People have died from tobacco-related diseases since the opening of the first FCTC working group on 28 October 1999.
By Eduardo Bianco* and Dardo Curti **
Tobacco control has progressed rapidly in Latin American (LA) countries in the last 10 years, but tobacco taxation policies have lagged.
The most common argument against raising tobacco taxes – a measure widely recognised as effective at curbing tobacco use – has been that this will increase trade in illicit tobacco. Unfortunately, there is scarce, trusty data on this topic.
Most of the information used by media and governments is provided by the tobacco industry or companies, such as as Euromonitor and Synovate, which present the illicit tobacco trade as a percentage of the total tobacco market. As a rule, tobacco control advocates reject this data, because it is aimed at the business sector and has no clear sources.
Analysis of 13 countries
Acknowledging that we are uncertain how Euromonitor produces its estimates, we analysed absolute figures provided by the company for the legal and illegal tobacco trade in 13 LA countries (11 had ratified the WHO Framework Convention on Tobacco Control and 2 had not). We focused on the years after the FCTC came into force in 2005.
Our analysis revealed that illegal tobacco products, as a percentage of the total market, averaged for all countries: 20.9 percent in 2000-2004, 18.52 percent in 2005-8 and 18.9 percent in 2009-12. As Figure 1 shows, the absolute numbers of illegal cigarette sticks were, for all countries, 66,426 (2000-4); 56,644 (2005-8) and 52,533 (2009-2012) (figures in millions of sticks).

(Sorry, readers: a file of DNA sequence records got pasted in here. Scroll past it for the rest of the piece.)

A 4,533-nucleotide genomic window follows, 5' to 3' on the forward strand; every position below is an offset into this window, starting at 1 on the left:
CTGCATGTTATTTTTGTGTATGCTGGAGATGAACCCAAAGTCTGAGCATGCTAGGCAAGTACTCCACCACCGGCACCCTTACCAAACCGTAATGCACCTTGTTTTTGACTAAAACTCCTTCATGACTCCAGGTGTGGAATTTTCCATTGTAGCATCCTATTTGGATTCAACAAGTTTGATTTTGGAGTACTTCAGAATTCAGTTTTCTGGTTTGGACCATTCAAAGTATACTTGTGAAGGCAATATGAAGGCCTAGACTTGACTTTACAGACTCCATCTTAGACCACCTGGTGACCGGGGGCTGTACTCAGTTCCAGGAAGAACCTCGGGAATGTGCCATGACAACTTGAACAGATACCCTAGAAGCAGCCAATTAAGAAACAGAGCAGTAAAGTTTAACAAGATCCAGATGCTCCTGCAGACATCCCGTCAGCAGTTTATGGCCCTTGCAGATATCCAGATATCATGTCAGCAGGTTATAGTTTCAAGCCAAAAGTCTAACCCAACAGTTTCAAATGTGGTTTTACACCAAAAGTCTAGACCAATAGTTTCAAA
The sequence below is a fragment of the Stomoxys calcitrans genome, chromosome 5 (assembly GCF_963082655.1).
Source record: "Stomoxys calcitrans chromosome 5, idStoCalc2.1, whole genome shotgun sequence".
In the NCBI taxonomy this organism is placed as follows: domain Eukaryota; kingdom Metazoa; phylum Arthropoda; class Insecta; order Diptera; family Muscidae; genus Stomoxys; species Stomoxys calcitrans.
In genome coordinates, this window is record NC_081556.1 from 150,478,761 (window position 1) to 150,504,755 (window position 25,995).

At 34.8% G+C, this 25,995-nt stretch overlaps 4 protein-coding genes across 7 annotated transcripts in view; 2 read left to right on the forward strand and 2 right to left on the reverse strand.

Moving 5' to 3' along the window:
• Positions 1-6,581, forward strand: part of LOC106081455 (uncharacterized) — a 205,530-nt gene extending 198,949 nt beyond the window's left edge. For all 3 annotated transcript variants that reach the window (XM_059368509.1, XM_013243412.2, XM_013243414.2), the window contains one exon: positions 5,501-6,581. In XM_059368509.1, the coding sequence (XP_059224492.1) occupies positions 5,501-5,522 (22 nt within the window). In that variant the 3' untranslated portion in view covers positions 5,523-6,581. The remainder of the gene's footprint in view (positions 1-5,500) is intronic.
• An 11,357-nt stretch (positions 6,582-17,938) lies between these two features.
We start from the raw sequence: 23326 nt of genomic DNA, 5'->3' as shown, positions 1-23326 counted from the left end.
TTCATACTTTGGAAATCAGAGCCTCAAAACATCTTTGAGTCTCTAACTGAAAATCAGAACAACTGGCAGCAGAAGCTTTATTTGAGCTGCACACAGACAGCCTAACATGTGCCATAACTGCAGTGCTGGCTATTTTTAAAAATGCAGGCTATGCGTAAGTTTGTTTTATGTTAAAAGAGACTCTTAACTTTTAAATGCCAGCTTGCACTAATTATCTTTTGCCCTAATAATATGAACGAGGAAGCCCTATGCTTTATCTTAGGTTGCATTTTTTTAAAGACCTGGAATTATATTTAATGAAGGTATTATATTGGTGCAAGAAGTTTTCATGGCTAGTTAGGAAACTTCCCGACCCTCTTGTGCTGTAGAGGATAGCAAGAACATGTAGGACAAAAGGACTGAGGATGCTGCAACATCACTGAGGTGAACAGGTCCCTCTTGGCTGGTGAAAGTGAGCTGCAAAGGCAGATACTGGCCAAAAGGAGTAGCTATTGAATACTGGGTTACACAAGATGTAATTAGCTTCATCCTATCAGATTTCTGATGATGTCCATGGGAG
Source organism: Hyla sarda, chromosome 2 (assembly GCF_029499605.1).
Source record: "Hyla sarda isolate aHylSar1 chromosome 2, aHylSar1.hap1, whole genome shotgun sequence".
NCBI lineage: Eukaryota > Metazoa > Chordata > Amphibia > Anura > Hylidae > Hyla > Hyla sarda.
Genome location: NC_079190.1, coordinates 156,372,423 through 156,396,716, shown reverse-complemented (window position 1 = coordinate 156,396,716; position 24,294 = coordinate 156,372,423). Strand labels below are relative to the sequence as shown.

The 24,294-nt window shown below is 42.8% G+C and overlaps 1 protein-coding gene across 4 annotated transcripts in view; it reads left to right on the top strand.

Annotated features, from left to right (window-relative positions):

Comparing the pre-FCTC period, with the period 2009-12 (when the treaty was in force in most of the countries), we found a 21 percent decrease in the number of sticks of illegal tobacco products, and a 2 percent decrease when considering the total tobacco market. In other words: a 10 percent decrease in illicit tobacco between the pre and post-FCTC periods.
Of course, this analysis could hide the reality in individual countries, so we decided to examine the situation in one of them, Uruguay, as an example. Media articles there have claimed that illicit trade peaked when the FCTC’s tobacco control measures were implemented after 2005.
Our findings? If we consider percentage change in the use of illegal products, there was a significant increase – from 14.2 percent in 2006 to 19 percent in 2012. But absolute figures remained quite stable: 539 million sticks (2006) to 543 million (2012). The main development was that consumption of legal tobacco products, and total tobacco consumption, declined significantly after 2005.
To summarize: Euromonitor data provides no evidence that implementing the tobacco control measures in the FCTC increased the consumption of illegal tobacco products in the 13 LA countries we analysed, when considered as a unit.
* FCA Regional Director for the Americas region
** Senior Researcher, Tobacco Economics, Tobacco Epidemic Research Centre (CIET Uruguay)